As of October 2001, the latest year for which data are available,
there were approximately 3,774,000 high school dropouts1 between
the ages of 16 and 24 in the U.S. This translates into a total dropout
rate of 10.7 percent for youth in this age group, a rate that has
remained fairly stable since 1992.
Since 1970, Hispanic students have had the highest dropout rates,
representing well over a quarter of Hispanic young adults. The high
Hispanic dropout rate (27 percent) is partly driven by the significantly
higher dropout rate among foreign-born Hispanics of 43.4 percent
in 2001. The corresponding rates for White and Black students were
7.3 percent and 10.9 percent, respectively. Although the gap in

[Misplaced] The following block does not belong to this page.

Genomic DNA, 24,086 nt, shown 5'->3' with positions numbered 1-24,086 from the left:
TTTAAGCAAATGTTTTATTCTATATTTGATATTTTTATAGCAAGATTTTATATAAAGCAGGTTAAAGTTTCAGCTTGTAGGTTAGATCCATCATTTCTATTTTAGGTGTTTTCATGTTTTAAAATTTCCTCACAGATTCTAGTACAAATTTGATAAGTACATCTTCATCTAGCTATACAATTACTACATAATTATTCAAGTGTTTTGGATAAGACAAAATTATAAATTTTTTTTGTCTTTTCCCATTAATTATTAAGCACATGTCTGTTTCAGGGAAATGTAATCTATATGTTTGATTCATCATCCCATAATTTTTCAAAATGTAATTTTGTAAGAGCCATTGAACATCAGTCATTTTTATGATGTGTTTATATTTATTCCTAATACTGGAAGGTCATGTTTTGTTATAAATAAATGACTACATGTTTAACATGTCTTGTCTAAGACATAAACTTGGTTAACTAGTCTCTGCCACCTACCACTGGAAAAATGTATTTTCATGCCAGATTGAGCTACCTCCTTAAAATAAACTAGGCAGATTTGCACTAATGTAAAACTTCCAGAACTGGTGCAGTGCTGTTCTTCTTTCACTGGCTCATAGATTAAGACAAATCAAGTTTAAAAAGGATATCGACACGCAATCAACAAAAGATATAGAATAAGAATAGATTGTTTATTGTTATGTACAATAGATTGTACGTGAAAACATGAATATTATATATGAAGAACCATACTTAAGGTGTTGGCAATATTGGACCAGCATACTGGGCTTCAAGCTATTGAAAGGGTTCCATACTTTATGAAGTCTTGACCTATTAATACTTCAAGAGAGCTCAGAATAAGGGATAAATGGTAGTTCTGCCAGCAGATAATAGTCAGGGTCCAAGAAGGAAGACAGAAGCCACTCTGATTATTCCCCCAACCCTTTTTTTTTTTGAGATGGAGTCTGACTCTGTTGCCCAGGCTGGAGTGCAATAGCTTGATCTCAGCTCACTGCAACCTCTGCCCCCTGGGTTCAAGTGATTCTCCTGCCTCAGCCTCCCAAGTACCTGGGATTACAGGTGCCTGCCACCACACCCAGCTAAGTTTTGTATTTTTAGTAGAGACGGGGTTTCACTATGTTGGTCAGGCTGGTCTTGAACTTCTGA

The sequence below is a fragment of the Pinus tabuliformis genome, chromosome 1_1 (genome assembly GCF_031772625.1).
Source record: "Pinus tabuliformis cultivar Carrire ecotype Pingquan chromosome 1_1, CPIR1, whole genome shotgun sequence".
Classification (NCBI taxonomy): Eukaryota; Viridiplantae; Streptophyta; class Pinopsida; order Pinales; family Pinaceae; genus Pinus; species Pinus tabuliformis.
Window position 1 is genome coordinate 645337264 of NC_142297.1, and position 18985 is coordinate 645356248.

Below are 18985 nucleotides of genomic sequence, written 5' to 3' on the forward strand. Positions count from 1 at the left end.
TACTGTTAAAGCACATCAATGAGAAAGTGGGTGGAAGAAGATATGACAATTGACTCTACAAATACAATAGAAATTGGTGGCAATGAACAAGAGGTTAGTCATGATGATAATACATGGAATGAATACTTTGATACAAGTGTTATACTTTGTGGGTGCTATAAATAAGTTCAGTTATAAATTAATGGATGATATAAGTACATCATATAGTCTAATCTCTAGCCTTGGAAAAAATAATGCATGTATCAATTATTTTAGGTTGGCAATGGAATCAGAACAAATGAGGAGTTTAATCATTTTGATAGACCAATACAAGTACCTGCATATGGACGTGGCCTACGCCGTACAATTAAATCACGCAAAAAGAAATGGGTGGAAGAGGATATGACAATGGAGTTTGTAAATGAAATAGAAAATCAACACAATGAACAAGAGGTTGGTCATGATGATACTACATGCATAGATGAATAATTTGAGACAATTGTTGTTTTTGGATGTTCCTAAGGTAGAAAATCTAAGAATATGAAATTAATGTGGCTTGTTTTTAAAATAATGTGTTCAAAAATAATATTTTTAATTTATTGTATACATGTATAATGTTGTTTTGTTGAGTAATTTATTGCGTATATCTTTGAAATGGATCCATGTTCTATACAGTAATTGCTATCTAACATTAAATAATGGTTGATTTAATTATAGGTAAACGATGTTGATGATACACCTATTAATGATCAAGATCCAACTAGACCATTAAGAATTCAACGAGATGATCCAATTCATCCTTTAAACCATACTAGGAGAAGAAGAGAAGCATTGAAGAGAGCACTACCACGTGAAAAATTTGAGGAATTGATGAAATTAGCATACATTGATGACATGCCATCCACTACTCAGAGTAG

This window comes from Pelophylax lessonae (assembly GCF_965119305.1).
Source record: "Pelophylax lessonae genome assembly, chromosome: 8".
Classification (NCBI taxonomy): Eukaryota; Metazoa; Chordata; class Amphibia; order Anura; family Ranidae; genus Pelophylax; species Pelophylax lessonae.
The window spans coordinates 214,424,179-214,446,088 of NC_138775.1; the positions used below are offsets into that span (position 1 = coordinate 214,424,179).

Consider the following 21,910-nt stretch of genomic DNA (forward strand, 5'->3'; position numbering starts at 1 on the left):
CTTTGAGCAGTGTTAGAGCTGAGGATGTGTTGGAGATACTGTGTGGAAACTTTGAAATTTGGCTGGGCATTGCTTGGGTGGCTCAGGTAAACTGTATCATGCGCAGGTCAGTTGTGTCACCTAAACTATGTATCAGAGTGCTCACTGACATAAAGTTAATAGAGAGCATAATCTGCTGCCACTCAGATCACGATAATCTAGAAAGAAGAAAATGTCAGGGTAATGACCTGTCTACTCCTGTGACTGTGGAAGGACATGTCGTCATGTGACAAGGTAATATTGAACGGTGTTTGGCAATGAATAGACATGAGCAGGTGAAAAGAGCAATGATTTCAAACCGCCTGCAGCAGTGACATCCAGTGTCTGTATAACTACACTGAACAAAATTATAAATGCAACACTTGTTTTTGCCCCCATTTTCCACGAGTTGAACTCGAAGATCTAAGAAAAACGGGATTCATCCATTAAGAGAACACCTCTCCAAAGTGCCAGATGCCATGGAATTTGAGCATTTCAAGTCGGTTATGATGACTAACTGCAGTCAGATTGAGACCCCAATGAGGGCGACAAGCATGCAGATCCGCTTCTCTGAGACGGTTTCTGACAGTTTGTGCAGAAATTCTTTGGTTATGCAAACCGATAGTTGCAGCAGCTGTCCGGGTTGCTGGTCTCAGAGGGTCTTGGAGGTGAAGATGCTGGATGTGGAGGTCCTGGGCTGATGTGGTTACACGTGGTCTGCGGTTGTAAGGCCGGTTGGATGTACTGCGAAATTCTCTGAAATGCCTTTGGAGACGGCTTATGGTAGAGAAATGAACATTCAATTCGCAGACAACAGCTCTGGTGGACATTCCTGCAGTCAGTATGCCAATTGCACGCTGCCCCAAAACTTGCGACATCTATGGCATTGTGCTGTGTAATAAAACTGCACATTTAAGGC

the dropout rate between Blacks and Whites narrowed between the
1970s and 1980s, the gap has remained constant since 1990.
According to the National Center for Education Statistics, students
who drop out of high school are more likely to be unemployed and
earn less when employed, compared to students who complete high
1 This term refers to status dropouts, which represents
16- to 24-year-olds who are not enrolled in school and have not
earned a high school credential (diploma or equivalent).